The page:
Tuesday, February 21, 2006

as we enter the age of information, a look back at the age of privacy

Some random thoughts....

If we are supposedly entering the information age, what is the age we are leaving behind? I'd argue that we are exiting the age of privacy.

I'd like to use the word privacy in the broadest sense: "lack of information", "secrets", "mystery"...anything that connotes absence of signal". In other words, people can lose their privacy but so can a bird, a rock, a mathematical riddle, or a meme.

Clearly the information age creates value, but are we thinking enough about what is being lost? No doubt transparency breeds honesty and accountability and a lot of good things. Let's think about it from a tribal perspective and nature's perspective.

In nature, life is about the pursuit of information about the environment, conspecifics, prey, predators, while simultaneously minimizing revealing information about oneself to others. The former enhances fitness by enabling good decisions while the latter may reduce fitness by creating asymmetric advantage to others. It's about signals, illegitimate signals, communication, and miscommunication. However, it's also about trust.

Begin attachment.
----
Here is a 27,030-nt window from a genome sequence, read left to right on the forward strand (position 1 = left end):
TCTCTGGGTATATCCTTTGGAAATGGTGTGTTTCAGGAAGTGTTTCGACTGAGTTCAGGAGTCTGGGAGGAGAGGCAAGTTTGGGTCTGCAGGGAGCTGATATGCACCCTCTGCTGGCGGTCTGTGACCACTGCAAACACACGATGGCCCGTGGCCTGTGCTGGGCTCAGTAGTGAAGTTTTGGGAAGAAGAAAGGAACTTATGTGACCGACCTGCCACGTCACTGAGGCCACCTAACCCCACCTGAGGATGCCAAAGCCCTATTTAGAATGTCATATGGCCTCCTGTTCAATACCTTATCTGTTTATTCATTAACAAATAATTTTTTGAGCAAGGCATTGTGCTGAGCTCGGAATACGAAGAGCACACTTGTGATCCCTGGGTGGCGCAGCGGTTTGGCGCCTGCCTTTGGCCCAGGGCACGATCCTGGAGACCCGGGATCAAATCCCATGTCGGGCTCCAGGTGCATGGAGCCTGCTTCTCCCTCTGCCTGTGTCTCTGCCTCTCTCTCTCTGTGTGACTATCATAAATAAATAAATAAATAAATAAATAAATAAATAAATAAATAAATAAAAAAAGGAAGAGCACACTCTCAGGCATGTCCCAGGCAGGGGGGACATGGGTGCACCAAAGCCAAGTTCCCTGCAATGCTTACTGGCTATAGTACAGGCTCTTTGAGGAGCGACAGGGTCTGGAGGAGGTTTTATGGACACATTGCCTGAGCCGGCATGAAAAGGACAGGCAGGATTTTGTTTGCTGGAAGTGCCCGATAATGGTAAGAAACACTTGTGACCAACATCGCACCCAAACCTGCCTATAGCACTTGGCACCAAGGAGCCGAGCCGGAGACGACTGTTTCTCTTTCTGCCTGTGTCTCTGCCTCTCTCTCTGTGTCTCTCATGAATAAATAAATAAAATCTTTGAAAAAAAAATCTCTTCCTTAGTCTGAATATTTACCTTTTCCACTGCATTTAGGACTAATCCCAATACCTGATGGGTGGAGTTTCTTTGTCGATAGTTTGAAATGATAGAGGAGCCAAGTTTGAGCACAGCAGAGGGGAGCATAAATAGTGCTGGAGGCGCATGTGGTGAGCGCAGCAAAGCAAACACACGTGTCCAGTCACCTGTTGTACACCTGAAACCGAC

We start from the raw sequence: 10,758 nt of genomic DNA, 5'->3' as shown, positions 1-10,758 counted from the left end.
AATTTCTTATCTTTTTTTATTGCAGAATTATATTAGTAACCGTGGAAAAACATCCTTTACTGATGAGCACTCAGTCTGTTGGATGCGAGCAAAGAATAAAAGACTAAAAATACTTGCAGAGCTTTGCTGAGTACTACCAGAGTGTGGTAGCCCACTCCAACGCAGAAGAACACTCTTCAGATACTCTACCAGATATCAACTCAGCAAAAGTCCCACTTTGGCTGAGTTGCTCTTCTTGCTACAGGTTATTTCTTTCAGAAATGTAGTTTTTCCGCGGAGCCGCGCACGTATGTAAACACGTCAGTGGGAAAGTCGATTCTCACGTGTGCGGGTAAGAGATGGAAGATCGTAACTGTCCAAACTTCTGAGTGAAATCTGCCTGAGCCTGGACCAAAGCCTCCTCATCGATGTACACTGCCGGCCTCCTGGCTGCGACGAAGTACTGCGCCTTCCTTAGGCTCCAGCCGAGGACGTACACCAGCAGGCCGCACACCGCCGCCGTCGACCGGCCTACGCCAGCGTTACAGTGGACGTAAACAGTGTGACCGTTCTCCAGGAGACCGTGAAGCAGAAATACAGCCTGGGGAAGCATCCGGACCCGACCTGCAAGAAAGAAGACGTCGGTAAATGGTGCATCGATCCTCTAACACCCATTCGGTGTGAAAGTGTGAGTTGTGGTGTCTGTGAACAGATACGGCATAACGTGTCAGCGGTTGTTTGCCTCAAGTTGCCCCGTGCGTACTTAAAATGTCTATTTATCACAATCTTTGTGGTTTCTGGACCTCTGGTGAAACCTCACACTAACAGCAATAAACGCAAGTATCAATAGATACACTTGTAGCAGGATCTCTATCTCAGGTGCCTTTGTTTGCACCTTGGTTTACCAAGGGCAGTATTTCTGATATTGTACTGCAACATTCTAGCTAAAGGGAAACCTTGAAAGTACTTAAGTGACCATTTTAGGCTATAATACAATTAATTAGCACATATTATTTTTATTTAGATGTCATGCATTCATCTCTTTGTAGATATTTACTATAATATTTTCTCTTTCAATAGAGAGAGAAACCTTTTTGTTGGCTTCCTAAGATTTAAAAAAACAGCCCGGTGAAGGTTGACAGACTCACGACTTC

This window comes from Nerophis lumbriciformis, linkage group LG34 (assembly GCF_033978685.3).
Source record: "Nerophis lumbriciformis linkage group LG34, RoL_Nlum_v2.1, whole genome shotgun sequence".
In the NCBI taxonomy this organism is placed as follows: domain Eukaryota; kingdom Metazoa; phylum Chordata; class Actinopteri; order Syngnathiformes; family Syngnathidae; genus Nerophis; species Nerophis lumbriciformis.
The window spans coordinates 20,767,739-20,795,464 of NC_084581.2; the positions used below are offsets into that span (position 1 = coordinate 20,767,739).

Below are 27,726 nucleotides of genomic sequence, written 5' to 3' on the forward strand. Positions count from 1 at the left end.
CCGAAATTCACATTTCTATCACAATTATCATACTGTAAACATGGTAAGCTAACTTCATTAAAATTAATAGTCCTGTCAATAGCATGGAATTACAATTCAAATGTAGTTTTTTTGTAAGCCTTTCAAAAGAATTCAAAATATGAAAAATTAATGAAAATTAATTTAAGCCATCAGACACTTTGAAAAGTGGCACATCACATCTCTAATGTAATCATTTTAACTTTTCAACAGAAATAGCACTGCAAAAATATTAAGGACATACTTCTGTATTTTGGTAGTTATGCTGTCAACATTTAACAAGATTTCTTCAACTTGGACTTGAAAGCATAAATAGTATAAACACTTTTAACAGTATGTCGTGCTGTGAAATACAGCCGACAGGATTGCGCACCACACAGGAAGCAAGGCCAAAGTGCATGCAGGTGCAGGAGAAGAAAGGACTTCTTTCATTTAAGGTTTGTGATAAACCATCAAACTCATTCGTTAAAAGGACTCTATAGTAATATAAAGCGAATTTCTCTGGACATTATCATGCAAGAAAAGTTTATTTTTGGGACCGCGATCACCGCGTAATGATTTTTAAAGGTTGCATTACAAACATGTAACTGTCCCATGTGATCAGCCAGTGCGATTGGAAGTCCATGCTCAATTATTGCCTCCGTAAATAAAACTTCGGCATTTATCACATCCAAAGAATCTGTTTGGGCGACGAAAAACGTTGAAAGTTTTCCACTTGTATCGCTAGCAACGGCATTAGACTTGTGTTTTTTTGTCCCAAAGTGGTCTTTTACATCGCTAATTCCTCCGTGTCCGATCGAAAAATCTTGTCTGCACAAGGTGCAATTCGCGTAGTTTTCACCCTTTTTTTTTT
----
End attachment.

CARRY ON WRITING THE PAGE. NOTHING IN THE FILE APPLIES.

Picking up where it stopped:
There are cases where revealing oneself judiciously is critical: to family, to offspring, to potential mates, and lastly, to potential allies. It is in this last situation where trust is vital. To relatives, kin altruism fosters mutual sharing of vital information. To allies, however, reciprocal altruism (conditional trust) is what builds value. Most organisms extend this trust carefully, which means revealing signals about oneself is a judicious manner as such trust is reciprocated.

Thus, people who seek privacy are not anti-informationists. They simply want to reveal information to only those they trust and vice versa. What they lament about the information age is that information is getting revealed and exploited asymmetrically. Take phone numbers, addresses, and email addresses. In the old world, people used to love hearing the phone ring because it was almost always a friend or a family on the other side. Same with getting mail, which was a revered ritual for many (walking to the mail box, driving to the post office) and an activity filled with hope. Now people have caller IDs to screen calls and have trashcans set up next to the mail box? Why? "information" has enabled strangers to access aspects of ourselves that exploit pre-existing communication channels that served the tribal era, but are now exposed to asymmetric gains.

When it comes to letters, people send them because they believe it's information that others want to receive. That explains the x-mas form letter. In reality, what people crave is the personal connection, commitment, effort, endeavor for others. The hand-written letter has become the highest method of honoring others, and it's value as a social asset is now the highest it's ever been.


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